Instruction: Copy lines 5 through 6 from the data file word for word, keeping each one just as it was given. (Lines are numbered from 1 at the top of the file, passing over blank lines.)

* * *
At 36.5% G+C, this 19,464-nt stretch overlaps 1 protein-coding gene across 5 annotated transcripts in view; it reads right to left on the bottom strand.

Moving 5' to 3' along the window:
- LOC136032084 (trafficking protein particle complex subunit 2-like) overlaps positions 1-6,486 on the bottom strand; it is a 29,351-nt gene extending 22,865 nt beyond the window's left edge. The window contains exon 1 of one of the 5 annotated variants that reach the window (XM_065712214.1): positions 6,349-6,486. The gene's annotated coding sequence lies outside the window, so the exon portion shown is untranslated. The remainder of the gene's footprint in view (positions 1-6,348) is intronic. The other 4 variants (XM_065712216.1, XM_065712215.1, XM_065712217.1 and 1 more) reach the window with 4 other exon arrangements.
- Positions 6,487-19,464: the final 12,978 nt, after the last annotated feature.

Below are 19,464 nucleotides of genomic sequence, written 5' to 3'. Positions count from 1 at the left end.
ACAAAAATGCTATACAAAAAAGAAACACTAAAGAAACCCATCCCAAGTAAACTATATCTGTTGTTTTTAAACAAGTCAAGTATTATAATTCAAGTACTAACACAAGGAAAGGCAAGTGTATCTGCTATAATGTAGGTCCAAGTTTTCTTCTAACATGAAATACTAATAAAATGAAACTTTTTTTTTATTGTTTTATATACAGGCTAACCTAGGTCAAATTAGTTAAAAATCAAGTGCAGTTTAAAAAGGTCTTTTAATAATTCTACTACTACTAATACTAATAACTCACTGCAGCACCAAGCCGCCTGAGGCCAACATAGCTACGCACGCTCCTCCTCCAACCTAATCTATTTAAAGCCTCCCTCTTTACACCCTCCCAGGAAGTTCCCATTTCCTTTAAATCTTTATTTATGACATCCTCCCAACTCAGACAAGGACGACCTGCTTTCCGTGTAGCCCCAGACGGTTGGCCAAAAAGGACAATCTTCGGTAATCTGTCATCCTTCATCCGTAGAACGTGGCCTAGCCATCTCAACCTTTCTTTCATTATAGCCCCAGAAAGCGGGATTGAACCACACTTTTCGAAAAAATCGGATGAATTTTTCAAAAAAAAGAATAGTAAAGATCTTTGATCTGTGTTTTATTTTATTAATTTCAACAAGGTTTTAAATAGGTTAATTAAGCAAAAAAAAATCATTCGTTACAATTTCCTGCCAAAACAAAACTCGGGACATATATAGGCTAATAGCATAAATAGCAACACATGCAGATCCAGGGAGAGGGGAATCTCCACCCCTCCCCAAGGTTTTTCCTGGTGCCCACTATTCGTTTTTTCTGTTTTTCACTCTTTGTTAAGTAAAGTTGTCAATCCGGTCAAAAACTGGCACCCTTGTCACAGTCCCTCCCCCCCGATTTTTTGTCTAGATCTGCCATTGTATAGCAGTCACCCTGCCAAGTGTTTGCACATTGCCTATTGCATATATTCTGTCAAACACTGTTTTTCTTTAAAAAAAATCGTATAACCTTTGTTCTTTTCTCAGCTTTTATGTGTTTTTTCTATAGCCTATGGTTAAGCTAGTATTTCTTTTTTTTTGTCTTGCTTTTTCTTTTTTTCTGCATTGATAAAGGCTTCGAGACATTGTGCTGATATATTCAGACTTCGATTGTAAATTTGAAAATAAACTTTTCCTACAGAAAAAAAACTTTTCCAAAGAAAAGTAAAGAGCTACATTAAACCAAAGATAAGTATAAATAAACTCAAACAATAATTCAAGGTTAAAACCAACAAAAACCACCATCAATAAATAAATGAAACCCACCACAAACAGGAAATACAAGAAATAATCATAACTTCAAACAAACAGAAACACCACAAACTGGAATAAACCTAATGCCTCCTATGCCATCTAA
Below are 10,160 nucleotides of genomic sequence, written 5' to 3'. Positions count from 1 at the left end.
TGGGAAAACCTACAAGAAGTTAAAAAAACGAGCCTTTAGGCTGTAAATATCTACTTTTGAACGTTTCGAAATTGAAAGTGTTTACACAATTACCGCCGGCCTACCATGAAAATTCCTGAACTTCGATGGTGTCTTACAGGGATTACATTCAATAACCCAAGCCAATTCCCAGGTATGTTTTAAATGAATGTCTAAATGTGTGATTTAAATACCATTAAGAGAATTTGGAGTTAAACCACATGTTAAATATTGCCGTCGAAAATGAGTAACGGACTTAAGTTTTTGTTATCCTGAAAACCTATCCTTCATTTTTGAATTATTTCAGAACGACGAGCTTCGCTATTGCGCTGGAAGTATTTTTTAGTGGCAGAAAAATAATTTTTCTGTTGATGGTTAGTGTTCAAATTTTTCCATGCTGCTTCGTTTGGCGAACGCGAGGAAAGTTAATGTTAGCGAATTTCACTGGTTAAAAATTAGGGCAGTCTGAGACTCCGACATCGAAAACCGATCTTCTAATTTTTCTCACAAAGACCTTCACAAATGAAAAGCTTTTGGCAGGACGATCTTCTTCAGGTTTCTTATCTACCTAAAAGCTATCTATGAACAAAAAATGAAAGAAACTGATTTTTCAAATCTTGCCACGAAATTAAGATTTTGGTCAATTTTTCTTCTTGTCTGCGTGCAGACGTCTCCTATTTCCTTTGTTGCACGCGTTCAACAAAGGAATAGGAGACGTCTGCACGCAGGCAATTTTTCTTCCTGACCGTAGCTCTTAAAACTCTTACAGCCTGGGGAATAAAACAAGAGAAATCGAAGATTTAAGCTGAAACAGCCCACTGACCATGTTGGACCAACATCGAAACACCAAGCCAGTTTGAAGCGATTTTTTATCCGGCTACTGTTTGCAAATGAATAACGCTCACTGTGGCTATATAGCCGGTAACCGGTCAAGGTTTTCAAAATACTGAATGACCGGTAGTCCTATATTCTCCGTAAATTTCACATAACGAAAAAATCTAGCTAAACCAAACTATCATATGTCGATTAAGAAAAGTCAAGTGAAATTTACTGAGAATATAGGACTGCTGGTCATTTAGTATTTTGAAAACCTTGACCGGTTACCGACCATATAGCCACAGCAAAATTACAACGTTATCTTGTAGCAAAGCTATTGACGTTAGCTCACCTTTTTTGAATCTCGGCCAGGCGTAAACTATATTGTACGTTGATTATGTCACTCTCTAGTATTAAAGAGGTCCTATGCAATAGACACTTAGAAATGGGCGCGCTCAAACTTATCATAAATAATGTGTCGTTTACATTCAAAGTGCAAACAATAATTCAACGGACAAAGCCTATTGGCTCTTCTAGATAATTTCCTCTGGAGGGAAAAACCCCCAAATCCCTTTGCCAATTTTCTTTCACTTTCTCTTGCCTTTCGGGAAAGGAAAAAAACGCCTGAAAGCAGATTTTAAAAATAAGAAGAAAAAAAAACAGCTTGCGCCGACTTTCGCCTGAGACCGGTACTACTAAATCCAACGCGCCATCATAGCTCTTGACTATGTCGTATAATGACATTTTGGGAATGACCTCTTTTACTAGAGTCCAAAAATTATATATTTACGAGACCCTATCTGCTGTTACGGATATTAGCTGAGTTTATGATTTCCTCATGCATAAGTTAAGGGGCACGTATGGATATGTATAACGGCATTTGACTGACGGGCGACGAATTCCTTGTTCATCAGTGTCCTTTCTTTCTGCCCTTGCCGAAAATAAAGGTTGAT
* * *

Below are 19,464 nucleotides of genomic sequence, written 5' to 3'. Positions count from 1 at the left end.
ACAAAAATGCTATACAAAAAAGAAACACTAAAGAAACCCATCCCAAGTAAACTATATCTGTTGTTTTTAAACAAGTCAAGTATTATAATTCAAGTACTAACACAAGGAAAGGCAAGTGTATCTGCTATAATGTAGGTCCAAGTTTTCTTCTAACATGAAATACTAATAAAATGAAACTTTTTTTTTATTGTTTTATATACAGGCTAACCTAGGTCAAATTAGTTAAAAATCAAGTGCAGTTTAAAAAGGTCTTTTAATAATTCTACTACTACTAATACTAATAACTCACTGCAGCACCAAGCCGCCTGAGGCCAACATAGCTACGCACGCTCCTCCTCCAACCTAATCTATTTAAAGCCTCCCTCTTTACACCCTCCCAGGAAGTTCCCATTTCCTTTAAATCTTTATTTATGACATCCTCCCAACTCAGACAAGGACGACCTGCTTTCCGTGTAGCCCCAGACGGTTGGCCAAAAAGGACAATCTTCGGTAATCTGTCATCCTTCATCCGTAGAACGTGGCCTAGCCATCTCAACCTTTCTTTCATTATAGCCCCAGAAAGCGGGATTGAACCACACTTTTCGAAAAAATCGGATGAATTTTTCAAAAAAAAGAATAGTAAAGATCTTTGATCTGTGTTTTATTTTATTAATTTCAACAAGGTTTTAAATAGGTTAATTAAGCAAAAAAAAATCATTCGTTACAATTTCCTGCCAAAACAAAACTCGGGACATATATAGGCTAATAGCATAAATAGCAACACATGCAGATCCAGGGAGAGGGGAATCTCCACCCCTCCCCAAGGTTTTTCCTGGTGCCCACTATTCGTTTTTTCTGTTTTTCACTCTTTGTTAAGTAAAGTTGTCAATCCGGTCAAAAACTGGCACCCTTGTCACAGTCCCTCCCCCCCGATTTTTTGTCTAGATCTGCCATTGTATAGCAGTCACCCTGCCAAGTGTTTGCACATTGCCTATTGCATATATTCTGTCAAACACTGTTTTTCTTTAAAAAAAATCGTATAACCTTTGTTCTTTTCTCAGCTTTTATGTGTTTTTTCTATAGCCTATGGTTAAGCTAGTATTTCTTTTTTTTTGTCTTGCTTTTTCTTTTTTTCTGCATTGATAAAGGCTTCGAGACATTGTGCTGATATATTCAGACTTCGATTGTAAATTTGAAAATAAACTTTTCCTACAGAAAAAAAACTTTTCCAAAGAAAAGTAAAGAGCTACATTAAACCAAAGATAAGTATAAATAAACTCAAACAATAATTCAAGGTTAAAACCAACAAAAACCACCATCAATAAATAAATGAAACCCACCACAAACAGGAAATACAAGAAATAATCATAACTTCAAACAAACAGAAACACCACAAACTGGAATAAACCTAATGCCTCCTATGCCATCTAA